More than 54% of voters approve King County Crisis Care Center levy

Apr 26, 2023, 7:36 AM | Updated: 9:37 am

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Executive Dow Constantine announcing the King County Crisis Care Levy (Photo: King County Council Facebook)

(Photo: King County Council Facebook)

Update 7:32 a.m.:

As of 8:03 p.m. Tuesday, 294,714 ballots had been counted in the April special election, and more than half of voters — 160,205, or 54.43% — approved the measure. Another 134,129 voters, or 45.57%, rejected it.

Following early election results on the Crisis Care Centers levy, King County Executive Dow Constantine issued the following statement.

“King County can no longer wait for state and federal investments to meet the scale of our region’s behavioral health needs, which is why I proposed the Crisis Care Centers levy with input from cities, communities, providers, first responders, law enforcement, and the workforce,” Constantine said. “I am optimistic about the early results while we wait for more votes to be counted and appreciate voters’ support for urgent action.”


King County voters are voting on the creation of a new levy that would allow the county to fund a new network of crisis care centers, with Tuesday being the last day to turn in ballots.

The proposition includes a nine-year property tax levy of 15 cents per $1,000 of assessed value, which is expected to generate approximately $1.25 billion between 2024-2032.

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Dubbed the ‘Crisis Care Centers Levy,’ proponents say that the money would provide essential resources for five behavioral health centers, including one geared towards minors, and restore mental health residential treatment capacity to 2017 levels. The region’s behavioral health workforce would also see new recruitment and retention strategies be used with the funds.

The April special election vote is the second ballot of the year for Seattle voters after the special February election to decide on I-135, an initiative that would create a new public housing developer in Seattle.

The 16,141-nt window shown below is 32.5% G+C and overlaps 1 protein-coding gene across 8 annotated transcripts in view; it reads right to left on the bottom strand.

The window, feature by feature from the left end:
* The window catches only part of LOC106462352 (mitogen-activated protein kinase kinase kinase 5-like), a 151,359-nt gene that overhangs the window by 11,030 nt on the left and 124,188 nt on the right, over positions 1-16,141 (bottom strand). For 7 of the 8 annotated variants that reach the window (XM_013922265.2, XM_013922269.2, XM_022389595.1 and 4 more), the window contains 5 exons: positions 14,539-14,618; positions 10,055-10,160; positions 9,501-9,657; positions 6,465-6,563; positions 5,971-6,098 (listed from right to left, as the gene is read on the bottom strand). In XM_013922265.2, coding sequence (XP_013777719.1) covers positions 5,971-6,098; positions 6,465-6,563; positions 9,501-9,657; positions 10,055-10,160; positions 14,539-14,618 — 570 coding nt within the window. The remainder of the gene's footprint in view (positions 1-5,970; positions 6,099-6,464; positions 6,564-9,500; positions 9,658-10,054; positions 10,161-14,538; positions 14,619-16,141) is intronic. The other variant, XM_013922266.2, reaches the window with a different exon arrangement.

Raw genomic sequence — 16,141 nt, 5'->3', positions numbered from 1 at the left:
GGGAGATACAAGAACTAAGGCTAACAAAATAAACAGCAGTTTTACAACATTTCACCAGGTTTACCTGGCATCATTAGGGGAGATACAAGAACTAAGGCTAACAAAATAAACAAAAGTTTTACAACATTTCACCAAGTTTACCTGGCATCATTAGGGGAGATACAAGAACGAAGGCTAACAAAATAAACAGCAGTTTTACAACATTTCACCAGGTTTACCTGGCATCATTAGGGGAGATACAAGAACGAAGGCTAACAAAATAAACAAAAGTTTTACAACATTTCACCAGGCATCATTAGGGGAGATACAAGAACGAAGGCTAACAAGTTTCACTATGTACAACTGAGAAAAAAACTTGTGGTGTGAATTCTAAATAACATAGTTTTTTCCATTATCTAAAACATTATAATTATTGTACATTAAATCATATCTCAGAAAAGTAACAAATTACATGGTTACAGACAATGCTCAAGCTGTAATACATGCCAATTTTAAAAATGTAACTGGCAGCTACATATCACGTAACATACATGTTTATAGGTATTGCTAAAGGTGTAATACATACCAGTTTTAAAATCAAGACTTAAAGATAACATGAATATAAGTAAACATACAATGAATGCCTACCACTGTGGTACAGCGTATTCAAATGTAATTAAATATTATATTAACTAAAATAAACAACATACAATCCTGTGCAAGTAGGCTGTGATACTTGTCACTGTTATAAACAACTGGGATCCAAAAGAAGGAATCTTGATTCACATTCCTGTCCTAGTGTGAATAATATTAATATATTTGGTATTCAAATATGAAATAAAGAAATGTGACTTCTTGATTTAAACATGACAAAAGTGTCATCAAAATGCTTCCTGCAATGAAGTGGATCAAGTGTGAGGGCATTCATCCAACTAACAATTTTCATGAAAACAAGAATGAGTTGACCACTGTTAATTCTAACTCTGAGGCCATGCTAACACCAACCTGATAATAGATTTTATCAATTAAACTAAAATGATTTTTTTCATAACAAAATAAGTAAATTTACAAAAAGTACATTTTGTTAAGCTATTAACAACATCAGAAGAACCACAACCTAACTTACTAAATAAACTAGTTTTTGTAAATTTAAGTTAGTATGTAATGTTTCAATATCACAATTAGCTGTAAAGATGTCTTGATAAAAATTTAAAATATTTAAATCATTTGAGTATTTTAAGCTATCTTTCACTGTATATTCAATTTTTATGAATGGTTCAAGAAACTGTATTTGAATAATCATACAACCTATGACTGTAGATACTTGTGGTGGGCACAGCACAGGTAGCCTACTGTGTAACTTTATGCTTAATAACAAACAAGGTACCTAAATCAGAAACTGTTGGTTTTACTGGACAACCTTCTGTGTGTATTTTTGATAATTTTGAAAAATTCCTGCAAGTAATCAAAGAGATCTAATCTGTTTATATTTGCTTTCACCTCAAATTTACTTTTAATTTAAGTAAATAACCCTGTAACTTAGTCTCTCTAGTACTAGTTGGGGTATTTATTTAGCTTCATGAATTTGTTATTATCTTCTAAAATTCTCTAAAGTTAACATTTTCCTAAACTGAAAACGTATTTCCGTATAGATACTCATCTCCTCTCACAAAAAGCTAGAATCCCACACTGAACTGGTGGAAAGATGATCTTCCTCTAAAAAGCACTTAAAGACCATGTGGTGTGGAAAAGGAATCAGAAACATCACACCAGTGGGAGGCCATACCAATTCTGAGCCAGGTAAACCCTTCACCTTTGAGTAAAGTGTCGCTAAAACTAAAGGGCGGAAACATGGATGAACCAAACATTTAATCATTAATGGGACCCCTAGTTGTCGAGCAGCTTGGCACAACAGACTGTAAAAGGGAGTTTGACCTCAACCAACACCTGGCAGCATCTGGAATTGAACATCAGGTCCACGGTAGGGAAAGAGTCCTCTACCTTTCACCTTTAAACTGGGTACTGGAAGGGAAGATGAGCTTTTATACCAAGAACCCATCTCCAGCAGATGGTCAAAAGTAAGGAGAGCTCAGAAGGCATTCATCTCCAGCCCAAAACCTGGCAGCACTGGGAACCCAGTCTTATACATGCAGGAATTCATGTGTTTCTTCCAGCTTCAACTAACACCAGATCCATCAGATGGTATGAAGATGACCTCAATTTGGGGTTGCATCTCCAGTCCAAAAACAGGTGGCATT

In 2018, 355 beds providing community-based residential care for people with mental health residential needs existed in King County. Today, only 244 of these beds are available, according to the council. And in 2021, according to the county, more than 900 people experiencing behavioral health emergencies waited for two days in emergency rooms because they did not have beds for treatment available.

This has led to people relying on other ways to get treatment that is not equipped to handle acute mental health and substance abuse care, said Michelle McDaniel, the CEO of Crisis Connections. The new funding for behavioral health centers would help relieve the burden of these patients off of EMTs, the police, and hospitals.

“One result of this loss of services and trained workforce is our community turning to first responders, including 911 and police officers, when a mental health or substance use issue escalates into a crisis. This is not a solution,” McDaniels said. “So long as we misuse emergency rooms, jails, and law enforcement as mental health providers, we fail people in the crisis, and we fail people in our communities.”

Sponsors said the levy would cost the owner of a median-valued home in Seattle about $121 or about $10 a month.

“It’s a system that is not set up to respond with all of the people and support that we need to meet the crisis. So when we’re thinking about the cost of this, this $100 million a year, we’re thinking about the cost, we’re spending $100 million a year right now, and things are getting worse,” Councilmember Sarah Perry said in support of the ballot measure. “So this is a much more efficient and effective use of our public dollars. So we don’t just keep spinning this wheel and going back home.”

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The walk-in centers would provide immediate counseling and other help for people suffering from mental or behavioral health problems.

King County Executive Dow Constantine applauded the council’s decision, saying that the money would be critical to the county’s ability to address problems facing the region, including homelessness, crime, and drug use.

“The behavioral health crisis is intersectional — it shows up in our streets, it shows up in our jails, and it shows up in our communities. By improving and investing in our behavioral health crisis system, we can also create solutions for other important arenas, from public safety to public health to homelessness,” Constantine said. “The Crisis Care Centers levy is how we help people get from crisis to recovery and how we ensure they have the necessary support to be able to start reclaiming their lives.”

The proposed ballot measure was passed out by the King County Regional Policy Committee and the King County Council by a unanimous vote. 

You can find the nearest ballot drop boxes here.

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More than 54% of voters approve King County Crisis Care Center levy